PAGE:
Extended warranty increases E-911 costs


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Lake County commissioners bought the extended warranty package Wednesday on the county’s new E-911 radio hardware.

The 15-year deal will cost $18.1 million $6.5 million more than the amount made public last month when commissioners first chose Motorola as the best, but not cheapest bidder, from among three potential vendors.

E-911 Director Brian Hitchcock said most of the difference is a result of the county buying seven more years of Motorola maintenance services than originally planned. The agreement is scheduled to run until 2030.

The costs include:

$8.4 million for Motorola’s interoperable 700 megahertz P25 Trunked Voice two Way Radio system, a state-of-the-art digital radio network designed to more efficiently link 17 separate county and municipal police and fire departments communications.

$862,000 for additional radios, sirens and other equipment not mentioned in last month’s price summary.

$8.8 million for the 15-year maintenance agreement that averages $469,000 each year for equipment maintenance as reported last month and $119,560 annually for software maintenance not in last month’s summary.

“The price is extremely competitive,” Hitchcock said.

Hitchcock said Motorola was willing to cut its usual costs to win one of the state’s largest E-911 consolidation efforts in Motorola’s backyard. Hitchcock said E-911 consolidations of this size have run well more than $20 million in other communities.

Commissioners said their insistence on demanding competitive bidding for radio equipment, despite time pressures, saved taxpayers $1.3 million over buying Motorola equipment through a state-run process that some police chiefs insisted would be the cheapest alternative.

Lake County Attorney John Dull said the county employed Federal Engineering, of Fairfax, Va., as a communications consultant, at a cost of less than $3,000, to help negotiate the best deal on maintenance costs.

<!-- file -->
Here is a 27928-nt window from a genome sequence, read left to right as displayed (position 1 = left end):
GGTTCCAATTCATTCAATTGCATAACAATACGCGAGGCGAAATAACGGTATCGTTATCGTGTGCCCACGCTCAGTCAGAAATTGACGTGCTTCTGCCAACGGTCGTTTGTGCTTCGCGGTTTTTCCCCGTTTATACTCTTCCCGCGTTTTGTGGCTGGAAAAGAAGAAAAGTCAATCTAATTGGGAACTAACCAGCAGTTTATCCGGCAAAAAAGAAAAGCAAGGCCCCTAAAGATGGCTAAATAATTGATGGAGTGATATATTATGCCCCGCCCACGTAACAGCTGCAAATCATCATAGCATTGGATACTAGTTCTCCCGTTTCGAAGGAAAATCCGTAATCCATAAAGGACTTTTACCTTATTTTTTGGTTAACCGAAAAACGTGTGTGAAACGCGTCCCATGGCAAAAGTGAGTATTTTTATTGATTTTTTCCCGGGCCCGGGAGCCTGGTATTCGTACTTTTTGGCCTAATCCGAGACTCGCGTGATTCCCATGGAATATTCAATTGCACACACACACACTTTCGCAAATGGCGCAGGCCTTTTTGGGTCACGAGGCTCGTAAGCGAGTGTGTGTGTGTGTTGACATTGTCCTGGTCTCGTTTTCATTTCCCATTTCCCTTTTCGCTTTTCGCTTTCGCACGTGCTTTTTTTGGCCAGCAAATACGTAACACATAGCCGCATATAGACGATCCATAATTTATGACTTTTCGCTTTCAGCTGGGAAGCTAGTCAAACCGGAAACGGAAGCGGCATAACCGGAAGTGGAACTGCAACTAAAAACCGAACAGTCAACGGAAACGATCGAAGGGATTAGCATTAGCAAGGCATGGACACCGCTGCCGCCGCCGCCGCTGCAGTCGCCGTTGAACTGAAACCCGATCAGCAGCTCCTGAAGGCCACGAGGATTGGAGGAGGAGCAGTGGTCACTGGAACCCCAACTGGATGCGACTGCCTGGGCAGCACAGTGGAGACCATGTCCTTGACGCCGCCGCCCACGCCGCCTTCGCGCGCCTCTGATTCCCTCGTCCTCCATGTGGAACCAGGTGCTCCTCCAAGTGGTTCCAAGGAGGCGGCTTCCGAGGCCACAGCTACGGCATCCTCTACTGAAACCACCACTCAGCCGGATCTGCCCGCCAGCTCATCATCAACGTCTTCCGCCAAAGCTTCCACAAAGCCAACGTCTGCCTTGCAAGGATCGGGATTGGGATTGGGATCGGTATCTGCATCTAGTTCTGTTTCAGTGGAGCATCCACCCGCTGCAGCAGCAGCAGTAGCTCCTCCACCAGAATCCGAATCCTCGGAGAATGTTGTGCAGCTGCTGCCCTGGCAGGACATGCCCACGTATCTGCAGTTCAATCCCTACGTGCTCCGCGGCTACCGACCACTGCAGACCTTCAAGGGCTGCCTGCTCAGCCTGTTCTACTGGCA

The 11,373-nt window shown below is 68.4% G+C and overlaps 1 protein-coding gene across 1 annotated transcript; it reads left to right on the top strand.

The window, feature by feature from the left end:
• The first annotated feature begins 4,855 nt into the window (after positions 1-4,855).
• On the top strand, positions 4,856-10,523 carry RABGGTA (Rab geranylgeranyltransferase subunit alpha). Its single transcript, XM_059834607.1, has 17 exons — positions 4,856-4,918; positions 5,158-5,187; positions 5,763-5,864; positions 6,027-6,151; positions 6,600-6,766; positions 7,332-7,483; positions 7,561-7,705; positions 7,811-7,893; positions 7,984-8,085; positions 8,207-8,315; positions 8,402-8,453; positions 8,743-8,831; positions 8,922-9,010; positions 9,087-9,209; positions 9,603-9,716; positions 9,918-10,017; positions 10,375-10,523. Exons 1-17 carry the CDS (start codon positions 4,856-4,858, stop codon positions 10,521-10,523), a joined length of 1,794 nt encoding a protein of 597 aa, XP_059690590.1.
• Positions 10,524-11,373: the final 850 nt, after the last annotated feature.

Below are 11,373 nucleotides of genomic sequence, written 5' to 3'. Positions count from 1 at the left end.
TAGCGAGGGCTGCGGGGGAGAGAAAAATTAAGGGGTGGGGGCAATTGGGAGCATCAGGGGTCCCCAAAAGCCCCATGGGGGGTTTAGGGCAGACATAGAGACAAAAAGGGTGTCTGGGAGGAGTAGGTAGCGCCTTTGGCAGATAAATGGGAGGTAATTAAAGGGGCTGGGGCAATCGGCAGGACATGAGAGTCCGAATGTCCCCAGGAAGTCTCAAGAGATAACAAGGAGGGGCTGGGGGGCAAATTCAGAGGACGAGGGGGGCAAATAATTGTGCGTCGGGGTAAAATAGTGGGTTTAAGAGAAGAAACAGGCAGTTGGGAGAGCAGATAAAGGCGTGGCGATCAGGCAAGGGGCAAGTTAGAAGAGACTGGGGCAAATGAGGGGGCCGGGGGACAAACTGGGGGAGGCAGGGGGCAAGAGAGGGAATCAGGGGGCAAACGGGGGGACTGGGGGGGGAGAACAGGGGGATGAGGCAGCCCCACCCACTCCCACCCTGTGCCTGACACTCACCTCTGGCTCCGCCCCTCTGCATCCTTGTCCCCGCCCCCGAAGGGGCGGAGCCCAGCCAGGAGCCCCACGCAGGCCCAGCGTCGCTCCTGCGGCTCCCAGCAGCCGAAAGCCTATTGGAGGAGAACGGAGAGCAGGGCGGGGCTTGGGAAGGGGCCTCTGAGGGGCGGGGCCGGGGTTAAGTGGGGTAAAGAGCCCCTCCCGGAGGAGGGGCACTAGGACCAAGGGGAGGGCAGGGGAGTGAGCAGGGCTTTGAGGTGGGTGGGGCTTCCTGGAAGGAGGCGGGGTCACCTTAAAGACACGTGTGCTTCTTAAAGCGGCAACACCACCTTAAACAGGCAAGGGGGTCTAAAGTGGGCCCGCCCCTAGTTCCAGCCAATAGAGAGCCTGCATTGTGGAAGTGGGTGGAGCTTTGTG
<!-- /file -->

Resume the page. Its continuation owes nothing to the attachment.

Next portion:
Commissioner Mike Repay, D-Hammond, who voted for the contract Wednesday, said Federal Engineering warned the county maintenance costs could easily exceed the original equipment’s price.

Dull said the deal the county agreed on freezes maintenance costs despite whether Motorola’s equipment and service costs increase over the years.

Hitchcock said having the contract signed is a big step in making consolidation a reality after more than five years of official indecision in the face of the state’s mandate to launch E-911 by next year.

The county still must spend more to build, furnish and equip the primary call center to be located in Crown Point and a back-up center in East Chicago, construct two new communications towers and rent five others around the county, and buy about $3 million in personal radio receivers to be used by county police officers and ambulance and fire services working for township trustees.

Commissioners again said they will borrow up to $21 million for the capital expenses. Dull said the county will pay for the maintenance costs from operational revenues it will receive from property taxes and telephone user fees.

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